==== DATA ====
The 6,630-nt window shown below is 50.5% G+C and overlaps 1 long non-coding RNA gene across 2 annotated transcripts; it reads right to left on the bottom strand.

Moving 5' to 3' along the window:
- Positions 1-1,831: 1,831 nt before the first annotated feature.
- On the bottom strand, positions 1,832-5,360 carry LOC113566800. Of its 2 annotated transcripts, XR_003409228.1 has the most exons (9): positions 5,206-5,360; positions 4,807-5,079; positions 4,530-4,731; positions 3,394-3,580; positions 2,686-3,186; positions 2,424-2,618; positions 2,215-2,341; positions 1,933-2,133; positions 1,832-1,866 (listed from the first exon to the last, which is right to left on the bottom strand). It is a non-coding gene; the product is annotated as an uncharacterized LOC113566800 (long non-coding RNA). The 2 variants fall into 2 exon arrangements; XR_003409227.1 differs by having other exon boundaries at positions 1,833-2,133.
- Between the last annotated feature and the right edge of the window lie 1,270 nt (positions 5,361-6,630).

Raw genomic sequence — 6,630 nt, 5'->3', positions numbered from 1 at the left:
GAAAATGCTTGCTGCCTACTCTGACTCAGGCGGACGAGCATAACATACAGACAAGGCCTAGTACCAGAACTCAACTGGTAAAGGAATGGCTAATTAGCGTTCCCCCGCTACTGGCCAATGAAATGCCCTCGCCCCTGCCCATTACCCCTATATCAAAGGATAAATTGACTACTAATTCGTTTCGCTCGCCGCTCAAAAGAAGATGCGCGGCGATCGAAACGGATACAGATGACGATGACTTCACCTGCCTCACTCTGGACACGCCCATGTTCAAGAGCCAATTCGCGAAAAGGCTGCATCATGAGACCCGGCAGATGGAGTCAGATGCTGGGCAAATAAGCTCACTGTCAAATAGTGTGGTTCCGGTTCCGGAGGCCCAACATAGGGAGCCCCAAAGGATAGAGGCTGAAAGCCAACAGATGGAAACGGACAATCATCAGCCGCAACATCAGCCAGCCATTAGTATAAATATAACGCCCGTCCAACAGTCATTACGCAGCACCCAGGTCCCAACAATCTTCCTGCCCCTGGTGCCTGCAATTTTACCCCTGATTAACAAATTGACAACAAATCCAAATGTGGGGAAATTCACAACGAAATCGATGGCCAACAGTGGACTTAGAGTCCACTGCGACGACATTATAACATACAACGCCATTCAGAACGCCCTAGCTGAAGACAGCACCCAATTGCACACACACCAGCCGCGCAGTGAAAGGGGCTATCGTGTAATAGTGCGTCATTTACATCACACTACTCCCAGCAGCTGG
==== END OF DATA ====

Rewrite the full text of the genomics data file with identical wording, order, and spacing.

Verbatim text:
The 6,630-nt window shown below is 50.5% G+C and overlaps 1 long non-coding RNA gene across 2 annotated transcripts; it reads right to left on the bottom strand.

Moving 5' to 3' along the window:
- Positions 1-1,831: 1,831 nt before the first annotated feature.
- On the bottom strand, positions 1,832-5,360 carry LOC113566800. Of its 2 annotated transcripts, XR_003409228.1 has the most exons (9): positions 5,206-5,360; positions 4,807-5,079; positions 4,530-4,731; positions 3,394-3,580; positions 2,686-3,186; positions 2,424-2,618; positions 2,215-2,341; positions 1,933-2,133; positions 1,832-1,866 (listed from the first exon to the last, which is right to left on the bottom strand). It is a non-coding gene; the product is annotated as an uncharacterized LOC113566800 (long non-coding RNA). The 2 variants fall into 2 exon arrangements; XR_003409227.1 differs by having other exon boundaries at positions 1,833-2,133.
- Between the last annotated feature and the right edge of the window lie 1,270 nt (positions 5,361-6,630).

Raw genomic sequence — 6,630 nt, 5'->3', positions numbered from 1 at the left:
GAAAATGCTTGCTGCCTACTCTGACTCAGGCGGACGAGCATAACATACAGACAAGGCCTAGTACCAGAACTCAACTGGTAAAGGAATGGCTAATTAGCGTTCCCCCGCTACTGGCCAATGAAATGCCCTCGCCCCTGCCCATTACCCCTATATCAAAGGATAAATTGACTACTAATTCGTTTCGCTCGCCGCTCAAAAGAAGATGCGCGGCGATCGAAACGGATACAGATGACGATGACTTCACCTGCCTCACTCTGGACACGCCCATGTTCAAGAGCCAATTCGCGAAAAGGCTGCATCATGAGACCCGGCAGATGGAGTCAGATGCTGGGCAAATAAGCTCACTGTCAAATAGTGTGGTTCCGGTTCCGGAGGCCCAACATAGGGAGCCCCAAAGGATAGAGGCTGAAAGCCAACAGATGGAAACGGACAATCATCAGCCGCAACATCAGCCAGCCATTAGTATAAATATAACGCCCGTCCAACAGTCATTACGCAGCACCCAGGTCCCAACAATCTTCCTGCCCCTGGTGCCTGCAATTTTACCCCTGATTAACAAATTGACAACAAATCCAAATGTGGGGAAATTCACAACGAAATCGATGGCCAACAGTGGACTTAGAGTCCACTGCGACGACATTATAACATACAACGCCATTCAGAACGCCCTAGCTGAAGACAGCACCCAATTGCACACACACCAGCCGCGCAGTGAAAGGGGCTATCGTGTAATAGTGCGTCATTTACATCACACTACTCCCAGCAGCTGG